Asparagus Mary Washington produces a prolific amount of straight, thick, dark green asparagus with a light purple tip. This is one of the most popular varieties. This easy to grow and sown variety can also be grown in small gardens. This plant has a very attractive, thin feather like leaf that remains even after harvesting. This variety has a good resistance against asparagus rust.
Asparagus are very healthy and versatile. Asparagus contain a.o.: vitamin A, B1, B2,B3, B5, B6, B11, C, E and K. And the minerals: fluorine, phosphor, iron, iodine, potassium, copper, magnesium, manganese, sodium, selenium and zinc. They contain also very little calories and fat. U can cook, steam, stir-fry, cook them in the oven and use them after a short cooking in salad or as a snack. Leftover Asparagus are delicious in home-made Asparagus soup. Classical is the combination of Asparagus with ham and eggs. But Asparagus are also delicious with: cheese, pasta, honey, Balsamico, shrimp, ham, pinenuts, eggs, salmon, chicken, Parmesan cheese, lemon, garlic, potatoes, truffle, onions, goat cheese, soy sauce, oranges, nuts, rosemary, tyme, risotto, almonds and lobster. And with different other vegetables like: carrots, mais, spinach, mushrooms, rucola, lettuce, tomatoes, sugar peas, sweet pepper, leek and courgettes. Semi-hardy perennial.
Soaking: 24 hours
Indoor sowing/outdoor sowing under glass: beginning of February - middle of March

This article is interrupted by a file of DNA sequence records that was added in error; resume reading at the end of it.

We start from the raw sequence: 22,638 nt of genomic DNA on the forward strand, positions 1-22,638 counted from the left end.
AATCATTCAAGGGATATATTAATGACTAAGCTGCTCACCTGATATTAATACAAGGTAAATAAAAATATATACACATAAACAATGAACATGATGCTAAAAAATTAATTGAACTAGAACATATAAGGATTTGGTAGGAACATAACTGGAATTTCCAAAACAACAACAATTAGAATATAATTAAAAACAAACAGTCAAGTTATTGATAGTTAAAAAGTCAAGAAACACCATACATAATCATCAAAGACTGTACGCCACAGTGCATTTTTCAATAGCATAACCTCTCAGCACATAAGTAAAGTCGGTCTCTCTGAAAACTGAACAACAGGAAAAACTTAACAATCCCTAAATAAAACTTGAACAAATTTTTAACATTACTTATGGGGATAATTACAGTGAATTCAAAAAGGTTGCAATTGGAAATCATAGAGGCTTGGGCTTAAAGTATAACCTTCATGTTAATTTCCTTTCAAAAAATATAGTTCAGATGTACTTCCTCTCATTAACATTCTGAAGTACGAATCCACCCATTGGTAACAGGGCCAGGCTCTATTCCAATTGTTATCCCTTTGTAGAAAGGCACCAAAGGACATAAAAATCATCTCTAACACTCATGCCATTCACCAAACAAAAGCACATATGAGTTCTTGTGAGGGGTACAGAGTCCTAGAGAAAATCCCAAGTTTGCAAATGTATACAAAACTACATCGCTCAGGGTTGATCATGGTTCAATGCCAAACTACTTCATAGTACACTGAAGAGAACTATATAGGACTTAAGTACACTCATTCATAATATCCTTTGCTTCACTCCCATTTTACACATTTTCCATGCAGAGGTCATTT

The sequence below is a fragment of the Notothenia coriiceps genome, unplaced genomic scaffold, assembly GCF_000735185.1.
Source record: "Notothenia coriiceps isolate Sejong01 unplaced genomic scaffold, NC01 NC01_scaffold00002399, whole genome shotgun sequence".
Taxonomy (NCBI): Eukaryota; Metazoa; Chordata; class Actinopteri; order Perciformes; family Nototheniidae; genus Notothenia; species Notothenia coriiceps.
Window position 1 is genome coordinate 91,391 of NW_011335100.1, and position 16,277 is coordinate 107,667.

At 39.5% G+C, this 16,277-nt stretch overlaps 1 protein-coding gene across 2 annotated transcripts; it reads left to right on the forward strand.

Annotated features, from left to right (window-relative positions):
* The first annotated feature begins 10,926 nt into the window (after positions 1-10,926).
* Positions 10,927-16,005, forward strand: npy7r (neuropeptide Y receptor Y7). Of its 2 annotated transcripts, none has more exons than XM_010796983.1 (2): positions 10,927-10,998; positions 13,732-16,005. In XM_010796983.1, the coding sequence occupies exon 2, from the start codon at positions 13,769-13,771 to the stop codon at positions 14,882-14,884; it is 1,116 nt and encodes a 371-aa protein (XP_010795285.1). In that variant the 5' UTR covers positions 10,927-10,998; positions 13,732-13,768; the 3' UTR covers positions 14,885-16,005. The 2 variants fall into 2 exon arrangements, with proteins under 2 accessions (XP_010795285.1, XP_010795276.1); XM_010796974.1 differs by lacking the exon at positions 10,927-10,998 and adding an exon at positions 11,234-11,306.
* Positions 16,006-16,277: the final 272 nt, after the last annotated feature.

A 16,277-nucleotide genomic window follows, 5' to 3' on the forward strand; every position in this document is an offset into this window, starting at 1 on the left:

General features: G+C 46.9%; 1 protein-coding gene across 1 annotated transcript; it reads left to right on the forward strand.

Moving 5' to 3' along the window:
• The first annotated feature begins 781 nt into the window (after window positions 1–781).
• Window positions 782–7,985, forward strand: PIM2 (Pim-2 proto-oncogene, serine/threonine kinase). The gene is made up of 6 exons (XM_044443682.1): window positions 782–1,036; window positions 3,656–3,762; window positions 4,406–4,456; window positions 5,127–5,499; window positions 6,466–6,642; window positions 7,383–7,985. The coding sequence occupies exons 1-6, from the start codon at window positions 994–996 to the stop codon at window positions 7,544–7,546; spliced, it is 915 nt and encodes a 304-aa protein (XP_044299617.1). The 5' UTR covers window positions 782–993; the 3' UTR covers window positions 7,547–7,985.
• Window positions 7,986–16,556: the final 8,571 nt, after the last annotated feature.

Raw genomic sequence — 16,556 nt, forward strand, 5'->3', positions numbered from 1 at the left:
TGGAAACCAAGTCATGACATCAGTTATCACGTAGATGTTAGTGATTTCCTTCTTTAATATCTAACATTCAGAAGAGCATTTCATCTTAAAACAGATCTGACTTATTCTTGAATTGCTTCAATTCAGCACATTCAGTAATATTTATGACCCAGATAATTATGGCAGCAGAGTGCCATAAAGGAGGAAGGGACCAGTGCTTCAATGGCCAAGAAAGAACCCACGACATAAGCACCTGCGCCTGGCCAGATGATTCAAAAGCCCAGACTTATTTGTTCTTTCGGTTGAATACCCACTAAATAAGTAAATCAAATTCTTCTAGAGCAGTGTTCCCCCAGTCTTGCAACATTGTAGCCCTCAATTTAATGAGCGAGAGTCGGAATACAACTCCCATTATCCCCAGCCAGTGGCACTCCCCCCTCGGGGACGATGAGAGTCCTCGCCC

Outdoor sowing: middle of March - beginning of April
Germination: 14 - 28 days
Germinationtemp.: 15 - 21 °C
Sowing depth: 1 - 1½ cm
Plant distance: 30 - 45 cm
Plant position: sunny - half shade
Harvest period: from the 2nd year end of April - middle of June
Soak the seeds approx. 24 hours before sowing in tepid water. Sow from the beginning of February indoors in seperate pots, filled with moist potting soil, 2 - 3 seeds per pot. Cover the seeds with approx. 1 - 1½ cm soil. Put the pots away in a warm room or a propagator. Keep the temperature as even as possible and don't let the temperature drop during the night. Cover the pots with clingfilm to retain the moisture. Keep moist during germination, but not too wet to prevent rotting of the seeds. Remove the clingfilm when the seedlings emerge. Thin the seedlings, when they're large enough to handle, to 1 strongest per pot. Sow outdoors under glass from the beginning of February. Soak the seeds about 24 hours before sowing in tepid water. Sow on a sunny plot with half shade. Keep 30 - 45 cm apart. Keep moist and weedfree.
Harden the seedlings of by putting them outside for 10 - 14 days during the day from the beginning of May. Put the seedlings outdoors from the middle of May, when there's no longer any danger of frosts. Put them on a sunny plot with some shade and good drainage, in not very acid soil and keep them approx. 30 - 45 cm apart. Keep moist and weedfree. Feed the plants in August with fertilizer, because Asparagus are greedy plants.
Sow outdoors from the middle of March. Sow on a well manured and loose sowing bed with free drainage and (sandy) soil. Sow in rows about 10 cm apart, every 5 cm a seed. Cover the seeds with a layer of soil. Keep moist and weedfree. Put the plants from the second year after sowing on their definite spot. Put them on a sunny plot with half shade and good drainage. It's best to grow Asparagus on light (sandy) soil that's not too acidic. The plants stay for a very long time on the same plot (perennials). Keep the plants approx. 35 - 40 cm apart.
Harvest a very small amount of Asparagus in the 2nd year after sowing. You can harvest all Asparagus in the 3rd year after sowing. Dig the Asparagus up by using a pitchfork. Use the harvested Asparagus the same day. You can store your harvested Asparagus in a moist tea-towel in the fridge for a couple of days.